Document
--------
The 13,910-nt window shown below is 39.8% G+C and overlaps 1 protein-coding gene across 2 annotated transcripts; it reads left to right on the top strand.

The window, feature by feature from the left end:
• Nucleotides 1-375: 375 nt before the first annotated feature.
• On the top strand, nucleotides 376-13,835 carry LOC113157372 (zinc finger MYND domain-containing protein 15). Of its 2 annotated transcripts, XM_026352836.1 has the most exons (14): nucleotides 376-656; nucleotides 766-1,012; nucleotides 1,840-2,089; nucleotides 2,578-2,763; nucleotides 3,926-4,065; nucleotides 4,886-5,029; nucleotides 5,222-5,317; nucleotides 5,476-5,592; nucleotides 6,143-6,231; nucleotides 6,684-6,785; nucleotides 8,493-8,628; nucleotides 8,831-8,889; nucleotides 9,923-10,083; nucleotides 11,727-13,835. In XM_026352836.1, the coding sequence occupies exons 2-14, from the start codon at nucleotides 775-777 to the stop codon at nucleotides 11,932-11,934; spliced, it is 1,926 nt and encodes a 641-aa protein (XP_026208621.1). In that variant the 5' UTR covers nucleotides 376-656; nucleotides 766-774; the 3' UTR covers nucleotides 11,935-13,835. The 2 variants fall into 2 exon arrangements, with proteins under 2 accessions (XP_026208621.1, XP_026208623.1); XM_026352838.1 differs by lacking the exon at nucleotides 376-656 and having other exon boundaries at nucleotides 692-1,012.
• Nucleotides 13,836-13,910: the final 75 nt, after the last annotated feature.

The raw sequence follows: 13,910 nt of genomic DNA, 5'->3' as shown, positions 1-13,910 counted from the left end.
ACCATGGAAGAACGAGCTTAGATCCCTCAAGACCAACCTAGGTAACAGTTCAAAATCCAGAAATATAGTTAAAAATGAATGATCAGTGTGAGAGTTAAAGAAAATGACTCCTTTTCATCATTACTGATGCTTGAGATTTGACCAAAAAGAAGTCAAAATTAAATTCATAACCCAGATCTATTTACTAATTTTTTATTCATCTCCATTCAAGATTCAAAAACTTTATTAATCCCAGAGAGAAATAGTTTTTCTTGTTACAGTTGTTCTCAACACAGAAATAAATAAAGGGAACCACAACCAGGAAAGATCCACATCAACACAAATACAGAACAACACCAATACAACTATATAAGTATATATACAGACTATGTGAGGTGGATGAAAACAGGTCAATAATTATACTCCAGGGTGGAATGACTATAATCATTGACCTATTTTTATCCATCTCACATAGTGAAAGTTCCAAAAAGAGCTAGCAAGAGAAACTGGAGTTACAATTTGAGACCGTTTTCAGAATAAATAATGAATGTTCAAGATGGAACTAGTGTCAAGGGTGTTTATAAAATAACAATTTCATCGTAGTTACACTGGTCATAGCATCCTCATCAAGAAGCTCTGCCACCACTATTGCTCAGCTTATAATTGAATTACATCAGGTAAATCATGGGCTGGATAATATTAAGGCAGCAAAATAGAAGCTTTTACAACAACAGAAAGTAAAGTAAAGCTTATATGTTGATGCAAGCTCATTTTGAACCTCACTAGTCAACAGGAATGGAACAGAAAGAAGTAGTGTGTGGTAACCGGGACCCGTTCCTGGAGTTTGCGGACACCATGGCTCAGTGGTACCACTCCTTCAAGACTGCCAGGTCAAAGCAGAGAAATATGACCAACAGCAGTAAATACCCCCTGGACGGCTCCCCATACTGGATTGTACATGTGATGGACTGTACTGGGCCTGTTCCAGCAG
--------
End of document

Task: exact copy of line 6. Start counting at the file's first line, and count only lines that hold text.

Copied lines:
The raw sequence follows: 13,910 nt of genomic DNA, 5'->3' as shown, positions 1-13,910 counted from the left end.